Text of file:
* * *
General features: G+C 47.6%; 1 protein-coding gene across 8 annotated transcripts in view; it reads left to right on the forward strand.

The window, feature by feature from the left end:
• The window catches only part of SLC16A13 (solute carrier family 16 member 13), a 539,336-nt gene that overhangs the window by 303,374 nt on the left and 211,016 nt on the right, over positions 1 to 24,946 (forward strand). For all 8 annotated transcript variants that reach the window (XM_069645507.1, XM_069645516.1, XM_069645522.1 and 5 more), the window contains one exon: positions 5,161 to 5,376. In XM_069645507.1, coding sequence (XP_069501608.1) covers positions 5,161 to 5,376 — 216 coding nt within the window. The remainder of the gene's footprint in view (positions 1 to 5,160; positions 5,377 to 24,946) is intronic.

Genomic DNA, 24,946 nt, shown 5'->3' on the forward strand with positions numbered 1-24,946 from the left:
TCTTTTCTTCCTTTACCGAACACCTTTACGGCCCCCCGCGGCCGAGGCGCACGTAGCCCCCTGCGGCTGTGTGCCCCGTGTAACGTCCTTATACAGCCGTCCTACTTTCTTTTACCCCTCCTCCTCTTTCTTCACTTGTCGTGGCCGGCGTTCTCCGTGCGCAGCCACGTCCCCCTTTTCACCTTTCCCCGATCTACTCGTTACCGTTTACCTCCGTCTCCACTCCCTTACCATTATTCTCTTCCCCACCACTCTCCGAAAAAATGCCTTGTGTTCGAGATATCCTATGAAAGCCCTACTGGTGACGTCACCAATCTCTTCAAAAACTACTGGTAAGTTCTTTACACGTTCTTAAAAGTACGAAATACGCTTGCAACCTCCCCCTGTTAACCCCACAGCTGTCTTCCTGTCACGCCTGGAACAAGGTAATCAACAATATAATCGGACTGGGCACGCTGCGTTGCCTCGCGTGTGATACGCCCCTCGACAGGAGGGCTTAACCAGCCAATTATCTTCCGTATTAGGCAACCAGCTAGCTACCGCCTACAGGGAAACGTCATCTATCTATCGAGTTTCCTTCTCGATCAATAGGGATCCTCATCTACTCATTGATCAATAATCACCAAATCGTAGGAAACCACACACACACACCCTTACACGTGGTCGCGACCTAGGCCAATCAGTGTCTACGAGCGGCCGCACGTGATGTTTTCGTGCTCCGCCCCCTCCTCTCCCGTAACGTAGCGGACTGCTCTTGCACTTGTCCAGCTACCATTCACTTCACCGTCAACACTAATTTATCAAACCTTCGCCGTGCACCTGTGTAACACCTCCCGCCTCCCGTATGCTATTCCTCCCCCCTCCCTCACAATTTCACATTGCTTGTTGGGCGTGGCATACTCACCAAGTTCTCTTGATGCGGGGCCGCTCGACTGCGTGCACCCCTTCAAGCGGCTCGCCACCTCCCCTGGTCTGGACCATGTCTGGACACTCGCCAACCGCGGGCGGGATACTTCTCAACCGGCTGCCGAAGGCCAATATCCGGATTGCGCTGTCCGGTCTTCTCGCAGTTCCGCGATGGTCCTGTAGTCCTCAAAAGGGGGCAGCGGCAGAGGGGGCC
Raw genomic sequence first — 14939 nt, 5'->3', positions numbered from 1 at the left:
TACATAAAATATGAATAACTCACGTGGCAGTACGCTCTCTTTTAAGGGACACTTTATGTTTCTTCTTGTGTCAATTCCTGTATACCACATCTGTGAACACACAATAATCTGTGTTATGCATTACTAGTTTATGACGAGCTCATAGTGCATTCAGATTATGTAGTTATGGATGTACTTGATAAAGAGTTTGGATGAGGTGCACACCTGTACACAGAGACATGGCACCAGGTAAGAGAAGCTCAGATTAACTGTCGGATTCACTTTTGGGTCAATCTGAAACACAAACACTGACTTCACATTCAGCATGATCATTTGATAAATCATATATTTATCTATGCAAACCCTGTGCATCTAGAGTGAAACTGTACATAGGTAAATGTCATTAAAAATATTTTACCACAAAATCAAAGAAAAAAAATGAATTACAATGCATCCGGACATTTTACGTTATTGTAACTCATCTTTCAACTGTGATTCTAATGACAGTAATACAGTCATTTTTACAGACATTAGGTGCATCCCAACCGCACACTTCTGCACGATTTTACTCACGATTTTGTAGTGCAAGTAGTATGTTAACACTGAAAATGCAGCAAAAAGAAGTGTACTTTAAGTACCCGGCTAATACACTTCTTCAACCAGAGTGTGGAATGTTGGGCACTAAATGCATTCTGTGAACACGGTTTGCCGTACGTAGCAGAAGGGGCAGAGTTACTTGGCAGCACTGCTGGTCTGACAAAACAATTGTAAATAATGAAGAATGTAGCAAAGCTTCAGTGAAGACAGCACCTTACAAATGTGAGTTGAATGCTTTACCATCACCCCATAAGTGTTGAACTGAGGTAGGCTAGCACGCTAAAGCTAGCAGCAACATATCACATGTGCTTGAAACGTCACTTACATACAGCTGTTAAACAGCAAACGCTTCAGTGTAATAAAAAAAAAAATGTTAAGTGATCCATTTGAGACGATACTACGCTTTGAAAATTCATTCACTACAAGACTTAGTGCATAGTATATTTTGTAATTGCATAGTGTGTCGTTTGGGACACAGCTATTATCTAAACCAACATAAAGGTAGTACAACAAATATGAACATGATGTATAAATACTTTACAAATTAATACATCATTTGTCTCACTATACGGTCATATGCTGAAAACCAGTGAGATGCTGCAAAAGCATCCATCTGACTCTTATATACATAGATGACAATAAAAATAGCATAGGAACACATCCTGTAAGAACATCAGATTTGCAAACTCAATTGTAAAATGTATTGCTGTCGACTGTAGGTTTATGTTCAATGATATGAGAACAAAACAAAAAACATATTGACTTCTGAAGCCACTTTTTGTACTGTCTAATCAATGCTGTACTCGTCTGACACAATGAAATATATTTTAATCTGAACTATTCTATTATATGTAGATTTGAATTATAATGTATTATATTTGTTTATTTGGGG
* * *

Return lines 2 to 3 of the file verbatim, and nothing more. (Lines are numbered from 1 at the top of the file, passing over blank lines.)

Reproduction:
The window, feature by feature from the left end:
• The window catches only part of SLC16A13 (solute carrier family 16 member 13), a 539,336-nt gene that overhangs the window by 303,374 nt on the left and 211,016 nt on the right, over positions 1 to 24,946 (forward strand). For all 8 annotated transcript variants that reach the window (XM_069645507.1, XM_069645516.1, XM_069645522.1 and 5 more), the window contains one exon: positions 5,161 to 5,376. In XM_069645507.1, coding sequence (XP_069501608.1) covers positions 5,161 to 5,376 — 216 coding nt within the window. The remainder of the gene's footprint in view (positions 1 to 5,160; positions 5,377 to 24,946) is intronic.